IN THE days when Walt Disney was turning out his animated masterpieces, there were frequent scenes when characters like Snow White were drawn out of their gloomy moods by crows of technicolour birds or butterflies dancing around their heads, urging them to cheer up with song and colour.
I was reminded of some of these scenes this week by what at first seemed bad news. Along with soaring food prices, sour politics, and the growing bitterness of the bio-fuel debates, it was also reported that dragonflies are in sharp decline in many parts of the UK.
Photo: Tim Caroen/British Dragonfly Society
According to the British Dragonfly Society (BDS) 14 of Britain’s 39 species of dragon flies are in steep decline because of climate change and habitat destruction. They include the beautiful demoiselle (See Photo).
Now I don’t want this to be a thumb on the nose, nah-nah-na-na-narh moment, but this just ain’t the case here in the Yorkshire Dales, at least with damsel flies in Airedale. So perhaps there is something going right here which is worth studying to teach to less fortunate places in the UK.
I know this from personal experience for there is as spot on the River Aire not too far from Skipton where I regularly fish with clouds of electric-blue damsel flies cavorting around my head like the aforesaid birds, butterflies and bees in Walt Disney movies.
These really are one of the great beauties of the natural world, a British rival to anything you see on TV from the Brazilian rain forest. When the sun catches that intense metallic blue, it flashes like a laser beam firing. It makes our butterflies, even the most brilliant ones, decidedly dowdy. The only comparable sight on the Aire is the multi-coloured flash of a kingfisher lancing by.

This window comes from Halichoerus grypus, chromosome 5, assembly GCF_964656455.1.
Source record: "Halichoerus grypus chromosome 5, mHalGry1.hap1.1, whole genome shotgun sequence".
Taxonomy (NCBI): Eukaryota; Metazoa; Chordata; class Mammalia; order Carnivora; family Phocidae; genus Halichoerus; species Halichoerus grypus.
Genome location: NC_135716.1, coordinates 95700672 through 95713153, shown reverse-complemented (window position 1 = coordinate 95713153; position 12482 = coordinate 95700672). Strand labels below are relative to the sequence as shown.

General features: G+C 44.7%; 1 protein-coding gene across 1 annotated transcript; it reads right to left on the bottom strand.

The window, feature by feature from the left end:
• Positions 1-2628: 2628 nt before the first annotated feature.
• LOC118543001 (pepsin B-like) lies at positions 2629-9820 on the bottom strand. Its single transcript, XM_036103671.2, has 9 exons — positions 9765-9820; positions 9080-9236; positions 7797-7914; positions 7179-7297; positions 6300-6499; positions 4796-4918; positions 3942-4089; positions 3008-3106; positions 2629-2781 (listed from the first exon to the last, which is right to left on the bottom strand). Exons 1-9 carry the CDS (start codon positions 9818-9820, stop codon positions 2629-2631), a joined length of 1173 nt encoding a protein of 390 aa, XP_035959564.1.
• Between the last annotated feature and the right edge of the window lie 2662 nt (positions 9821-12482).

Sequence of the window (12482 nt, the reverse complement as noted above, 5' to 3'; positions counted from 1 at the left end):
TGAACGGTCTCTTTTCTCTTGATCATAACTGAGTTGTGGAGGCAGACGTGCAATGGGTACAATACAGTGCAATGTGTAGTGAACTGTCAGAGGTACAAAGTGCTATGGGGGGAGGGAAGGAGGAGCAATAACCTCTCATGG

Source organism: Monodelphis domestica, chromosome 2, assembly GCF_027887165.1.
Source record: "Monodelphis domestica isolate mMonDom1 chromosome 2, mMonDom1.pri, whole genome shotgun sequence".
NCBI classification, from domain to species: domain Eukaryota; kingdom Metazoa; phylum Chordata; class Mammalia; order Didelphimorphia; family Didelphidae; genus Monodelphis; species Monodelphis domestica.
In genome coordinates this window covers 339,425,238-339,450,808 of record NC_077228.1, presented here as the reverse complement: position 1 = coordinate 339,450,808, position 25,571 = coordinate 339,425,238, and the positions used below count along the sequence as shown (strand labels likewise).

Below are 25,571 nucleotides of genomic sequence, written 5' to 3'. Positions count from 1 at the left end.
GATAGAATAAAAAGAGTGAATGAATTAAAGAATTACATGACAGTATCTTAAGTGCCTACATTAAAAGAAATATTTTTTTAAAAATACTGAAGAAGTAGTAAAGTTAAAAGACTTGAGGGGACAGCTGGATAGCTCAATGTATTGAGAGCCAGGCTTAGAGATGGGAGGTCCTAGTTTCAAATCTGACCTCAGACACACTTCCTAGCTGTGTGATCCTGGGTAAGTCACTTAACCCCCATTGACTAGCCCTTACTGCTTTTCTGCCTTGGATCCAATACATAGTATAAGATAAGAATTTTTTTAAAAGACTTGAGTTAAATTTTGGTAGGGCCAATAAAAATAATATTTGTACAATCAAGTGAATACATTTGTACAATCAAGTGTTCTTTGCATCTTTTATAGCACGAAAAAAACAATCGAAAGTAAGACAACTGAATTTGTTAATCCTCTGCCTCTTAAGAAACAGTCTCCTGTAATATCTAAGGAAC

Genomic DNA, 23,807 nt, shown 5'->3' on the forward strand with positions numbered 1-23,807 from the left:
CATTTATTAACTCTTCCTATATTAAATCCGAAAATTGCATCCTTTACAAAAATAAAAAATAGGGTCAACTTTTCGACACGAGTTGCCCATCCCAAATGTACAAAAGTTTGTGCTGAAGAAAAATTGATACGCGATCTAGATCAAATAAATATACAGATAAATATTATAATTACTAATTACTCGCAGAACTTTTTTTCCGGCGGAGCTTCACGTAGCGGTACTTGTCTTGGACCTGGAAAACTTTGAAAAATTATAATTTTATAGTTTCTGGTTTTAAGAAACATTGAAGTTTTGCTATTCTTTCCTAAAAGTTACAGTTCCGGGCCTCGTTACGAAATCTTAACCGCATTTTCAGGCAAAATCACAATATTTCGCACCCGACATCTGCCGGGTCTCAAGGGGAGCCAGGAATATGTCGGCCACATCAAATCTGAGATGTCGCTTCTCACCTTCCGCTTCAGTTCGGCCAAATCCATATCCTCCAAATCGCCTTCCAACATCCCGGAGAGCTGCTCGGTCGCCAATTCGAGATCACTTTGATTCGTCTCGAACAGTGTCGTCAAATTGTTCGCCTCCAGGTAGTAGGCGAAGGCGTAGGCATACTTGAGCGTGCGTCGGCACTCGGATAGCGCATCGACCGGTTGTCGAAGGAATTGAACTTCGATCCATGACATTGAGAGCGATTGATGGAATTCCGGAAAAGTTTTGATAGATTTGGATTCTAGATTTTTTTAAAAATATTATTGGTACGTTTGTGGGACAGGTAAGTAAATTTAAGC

Now this is very interesting from a scientific, as well as aesthetic, point of view and it gives me a growing sense that things really are getting better here in the Yorkshire Dales – but I am not sure why.
Downstream from Keighley, the Aire was once one of the most polluted rivers in the country, in parts virtually dead of all fish or insect life. It was never that bad from Skipton up into Malhamdale but there were still great concerns about farm fertilisers and pesticides leaching into the river.
otters are back in the Aire and now the gorgeous dragonfly is fighting back
Effluent from silage clamps is particularly toxic, including chemicals like ammonia. I once covered a pollution court case when the prosecution claimed that a 500-acre dairy farm which fed its stock on silage produced as much pollution as a town the size of Harrogate.
Of all the creatures that suffer from such pollution, insect larvae are the most vulnerable. To kill off of this insect life in our rivers reacts all the way up the food chain to lead to fewer fish and birds and animals which feed on the fish like herons and otters.
In the past 20 years, the heron has staged one of the most massive come-backs in natural history, helped no doubt by milder winters but set against a drastic decline in two of their major food sources, frogs and eels. As I have reported before, otters are back in the Aire and now the gorgeous dragonfly is fighting back too.
It is fashionable in some “green” quarters to blame mankind for all the world’s ills. Farmers in particular have been excoriated for years. But here in the Yorkshire Dales, there are signs than things are getting much, much better. As to why, I am not quite sure – so let’s find out so that other, less fortunate, regions can benefit.